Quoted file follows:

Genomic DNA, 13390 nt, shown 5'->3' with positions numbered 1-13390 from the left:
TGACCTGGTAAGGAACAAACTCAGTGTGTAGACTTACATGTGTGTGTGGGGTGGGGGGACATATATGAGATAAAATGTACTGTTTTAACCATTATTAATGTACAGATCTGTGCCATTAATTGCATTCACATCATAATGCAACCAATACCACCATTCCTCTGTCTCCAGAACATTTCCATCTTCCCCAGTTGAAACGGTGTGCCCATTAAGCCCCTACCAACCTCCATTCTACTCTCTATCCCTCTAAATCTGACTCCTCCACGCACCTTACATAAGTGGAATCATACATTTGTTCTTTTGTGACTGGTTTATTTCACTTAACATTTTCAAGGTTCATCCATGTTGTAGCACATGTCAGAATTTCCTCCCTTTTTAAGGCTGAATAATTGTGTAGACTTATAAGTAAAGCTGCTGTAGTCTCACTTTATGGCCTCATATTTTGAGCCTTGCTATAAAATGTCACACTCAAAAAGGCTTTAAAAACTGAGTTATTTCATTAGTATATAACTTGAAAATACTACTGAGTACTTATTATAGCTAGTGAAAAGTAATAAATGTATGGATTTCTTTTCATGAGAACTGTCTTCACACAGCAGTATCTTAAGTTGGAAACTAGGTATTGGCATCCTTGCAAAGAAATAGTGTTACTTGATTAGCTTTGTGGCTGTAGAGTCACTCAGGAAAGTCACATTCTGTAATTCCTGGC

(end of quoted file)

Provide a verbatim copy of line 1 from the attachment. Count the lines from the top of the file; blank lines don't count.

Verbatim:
Genomic DNA, 13390 nt, shown 5'->3' with positions numbered 1-13390 from the left: